Volcano Watch — How'd you like to spend Christmas on Christmas Island?

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If you ever do spend Christmas on that South Pacific island, make sure Santa knows where to land his canoe of presents for you, as there are actually two islands called "Christmas Island".

Hand-drawn holiday card.

Happy holidays from HVO! Card drawn by HVO alumnus Dr. Ken Hon, currently a professor of geology with University of Hawai`i at Hilo.

(Public domain.)

One is a tiny island near Java, while the other is in the South Pacific, about 1,000 miles south of Hawai`i. Both are atolls: ancient seamounts, with the volcanic edifices long since sunken under the sea and fringing coral reefs grown over their tops.

It would be best to tell Santa you'll be in Kiritimati, which is the South Pacific island's name in the local language. The island was not populated when Captain Cook landed there on Christmas Eve, 1777, and named it "Christmas Island," though there is evidence of ancient Polynesian settlement. Currently, somewhere between 5,000 and 10,000 people live on the approximately 125 square miles of land that surrounds about the same acreage of lagoon on Kiritimati. It is the largest coral atoll in the world, but, as with all low-lying islands, the amount of land is decreasing as sea level rises.

Kiritimati is part of the Line Island Group, a linear chain of volcanic islands and seamounts that was, until fairly recently, thought to be analogous to the Hawaiʻian-Emperor chain of hotspot volcanoes. However, unlike Hawai`i, the rocks of the Line Islands do not become progressively older with distance. Instead, there were two major episodes of volcanism, each lasting about 5 million years, with about 8 million years between them. The most recent eruptions occurred about 70 million years ago.

For many years, geologists thought that the island chains of the South Pacific were formed by lava from hot spots deep in the Earth's interior. The Hawaiʻian chain is the classic example of this kind of volcanism. Magma from a hot spot melts a path up through the crust and erupts on the surface, forming a volcano. These hot spots are thought to be stationary, but the Earth's crust is not. As the crust moves over the hot spot, a line of volcanoes forms, one after another, in the direction of the crust's movement.

However, in the South Pacific, it is not uncommon for the lines of volcanoes to be aligned in various directions, or form groups rather than lines, and the ages of the volcanoes do not always decrease in order along chains.

If not formed by the Pacific Plate moving over a hotspot, what causes such linear island chains as the Line Islands? The current thinking is that they are related to the broad upwarping of the crust in that area - called the South Pacific Superswell. The mantle beneath the swell is hotter, perhaps due to upward convection in the region, and melting (and thus volcano formation) occurs at pre-existing, sometimes linear, weak zones in the crust.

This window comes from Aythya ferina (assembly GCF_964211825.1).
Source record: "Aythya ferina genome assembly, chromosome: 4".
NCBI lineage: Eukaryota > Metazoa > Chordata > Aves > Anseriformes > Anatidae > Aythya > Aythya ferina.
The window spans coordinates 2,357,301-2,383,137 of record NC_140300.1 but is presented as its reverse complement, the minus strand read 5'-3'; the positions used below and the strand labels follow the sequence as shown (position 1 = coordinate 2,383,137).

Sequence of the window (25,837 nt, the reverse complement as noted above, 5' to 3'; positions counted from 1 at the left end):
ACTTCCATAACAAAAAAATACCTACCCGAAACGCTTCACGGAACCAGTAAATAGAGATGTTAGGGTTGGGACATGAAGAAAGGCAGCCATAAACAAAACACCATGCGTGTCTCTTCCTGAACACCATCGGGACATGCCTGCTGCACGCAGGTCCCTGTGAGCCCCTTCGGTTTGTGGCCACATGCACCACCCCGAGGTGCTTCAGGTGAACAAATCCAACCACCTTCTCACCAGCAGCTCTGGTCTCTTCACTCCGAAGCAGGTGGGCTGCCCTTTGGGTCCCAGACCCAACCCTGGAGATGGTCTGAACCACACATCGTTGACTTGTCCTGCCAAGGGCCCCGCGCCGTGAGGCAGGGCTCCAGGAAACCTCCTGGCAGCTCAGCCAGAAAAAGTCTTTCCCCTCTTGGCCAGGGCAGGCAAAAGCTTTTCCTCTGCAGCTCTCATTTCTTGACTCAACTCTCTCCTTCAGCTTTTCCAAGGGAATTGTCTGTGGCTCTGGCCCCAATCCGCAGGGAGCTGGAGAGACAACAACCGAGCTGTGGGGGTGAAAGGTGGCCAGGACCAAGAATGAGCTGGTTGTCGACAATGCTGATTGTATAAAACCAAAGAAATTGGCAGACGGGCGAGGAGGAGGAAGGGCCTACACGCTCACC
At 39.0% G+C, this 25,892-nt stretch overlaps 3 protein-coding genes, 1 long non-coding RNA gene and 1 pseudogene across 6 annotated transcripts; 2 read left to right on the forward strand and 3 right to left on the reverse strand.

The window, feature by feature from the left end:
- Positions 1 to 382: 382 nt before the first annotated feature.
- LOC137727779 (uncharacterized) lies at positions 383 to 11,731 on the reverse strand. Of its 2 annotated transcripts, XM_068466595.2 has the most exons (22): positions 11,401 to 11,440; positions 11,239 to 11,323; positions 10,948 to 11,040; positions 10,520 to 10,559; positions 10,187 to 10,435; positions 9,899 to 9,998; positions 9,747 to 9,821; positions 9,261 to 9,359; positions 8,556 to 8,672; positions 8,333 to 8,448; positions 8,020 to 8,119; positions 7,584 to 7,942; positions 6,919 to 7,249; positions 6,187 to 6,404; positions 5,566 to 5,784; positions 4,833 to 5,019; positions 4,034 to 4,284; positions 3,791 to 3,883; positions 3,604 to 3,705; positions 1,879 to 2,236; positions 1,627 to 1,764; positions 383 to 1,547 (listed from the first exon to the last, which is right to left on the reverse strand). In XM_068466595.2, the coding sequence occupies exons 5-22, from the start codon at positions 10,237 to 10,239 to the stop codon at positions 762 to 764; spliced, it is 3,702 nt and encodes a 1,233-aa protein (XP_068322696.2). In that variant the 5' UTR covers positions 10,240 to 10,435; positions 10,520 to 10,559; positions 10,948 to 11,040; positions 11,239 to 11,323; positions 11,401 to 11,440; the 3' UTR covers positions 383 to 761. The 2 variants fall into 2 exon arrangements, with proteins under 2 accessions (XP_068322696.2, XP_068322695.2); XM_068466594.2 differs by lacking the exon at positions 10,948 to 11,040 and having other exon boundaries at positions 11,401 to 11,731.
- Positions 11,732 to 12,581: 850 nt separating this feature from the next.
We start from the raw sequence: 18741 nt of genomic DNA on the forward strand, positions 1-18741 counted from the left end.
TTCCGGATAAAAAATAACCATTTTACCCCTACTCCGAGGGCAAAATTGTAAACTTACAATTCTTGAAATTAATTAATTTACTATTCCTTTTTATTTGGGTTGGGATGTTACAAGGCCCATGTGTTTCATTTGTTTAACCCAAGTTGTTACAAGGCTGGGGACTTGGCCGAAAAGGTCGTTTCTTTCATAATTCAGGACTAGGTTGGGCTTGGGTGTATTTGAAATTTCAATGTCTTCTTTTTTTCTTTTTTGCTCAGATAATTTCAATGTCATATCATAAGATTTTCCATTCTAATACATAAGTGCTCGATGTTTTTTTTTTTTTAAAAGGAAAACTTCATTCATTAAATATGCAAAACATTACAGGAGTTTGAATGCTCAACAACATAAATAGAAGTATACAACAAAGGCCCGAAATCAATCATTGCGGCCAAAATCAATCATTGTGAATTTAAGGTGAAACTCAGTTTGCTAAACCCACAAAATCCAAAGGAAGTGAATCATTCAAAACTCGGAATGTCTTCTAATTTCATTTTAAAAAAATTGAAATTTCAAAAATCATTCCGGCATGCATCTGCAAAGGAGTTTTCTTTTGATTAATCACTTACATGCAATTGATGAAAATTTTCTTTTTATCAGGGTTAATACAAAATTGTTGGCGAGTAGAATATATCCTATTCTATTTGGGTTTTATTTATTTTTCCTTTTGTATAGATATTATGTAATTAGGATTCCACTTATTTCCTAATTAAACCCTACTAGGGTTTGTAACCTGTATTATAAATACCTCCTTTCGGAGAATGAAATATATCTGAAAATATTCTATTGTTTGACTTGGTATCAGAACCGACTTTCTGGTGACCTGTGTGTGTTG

Wherever you spend Christmas, the staff and associates of the U.S. Geological Survey's Hawaiʻian Volcano Observatory extend a warm and cheerful holiday greeting to all of the readers of our column. Figure caption: Happy holidays from HVO! Card drawn by HVO alumnus Dr. Ken Hon, currently a professor of geology with UHH.

Volcano Activity Update

During the past week, the number of earthquakes located beneath Kīlauea remains at levels typical of the current eruption. Inflation continues. Earthquakes are still occurring sporadically beneath Lo`ihi.

Eruptive activity at Pu`u `O`o continues. On clear nights, glow is visible from several vents within the crater and on the southwest side of the cone. Lava continues to flow through the PKK lava tube from its source on the flank of Pu`u `O`o to the ocean, with a few surface flows breaking out of the tube. In the past week, flows were active intermittently on the upper reaches of the tube, about 1 kilometer (0.6 miles) downslope of Pu`u `O`o, and on the steep slopes of Pulama pali, above the coastal plain. Surface flows on the pali are visible at night (weather permitting) from the end of Chain of Craters Road.

As of December 22, lava is entering the ocean at East Lae`apuki, in Hawai`i Volcanoes National Park. The active lava bench continues to regrow following the major collapse of November 28. Access to the ocean entry and the surrounding area remains closed, due to significant hazards. If you visit the eruption site, check with the rangers for current updates, and remember to carry lots of water when venturing out onto the flow field.

There were four earthquakes beneath Hawai`i Island and Lo`ihi reported felt within the past week. A magnitude-3.2 earthquake occurred at 5:22 a.m. on Friday, December 16, and was located 6 km (4 miles) southeast of Ho`okena at a depth of 14 km (9 miles). Just a few minutes later at 5:28 and 5:30 a.m., magnitude-3.3 and a 3.2 earthquakes occurred and were located about 3 km (2 miles) southeast of Lo`ihi; they were felt in a highrise on Bishop Street, O`ahu. A magnitude-2.9 earthquake occurred at 9:37 a.m. on Tuesday, December 20, and was located 5 km (3 miles) south of Volcano; it was felt at Keanakako`i and Mauna Loa Estates.

Mauna Loa is not erupting. During the past week, the count of earthquakes located beneath the volcano remains at low levels. Inflation continues but has slowed over the past several weeks.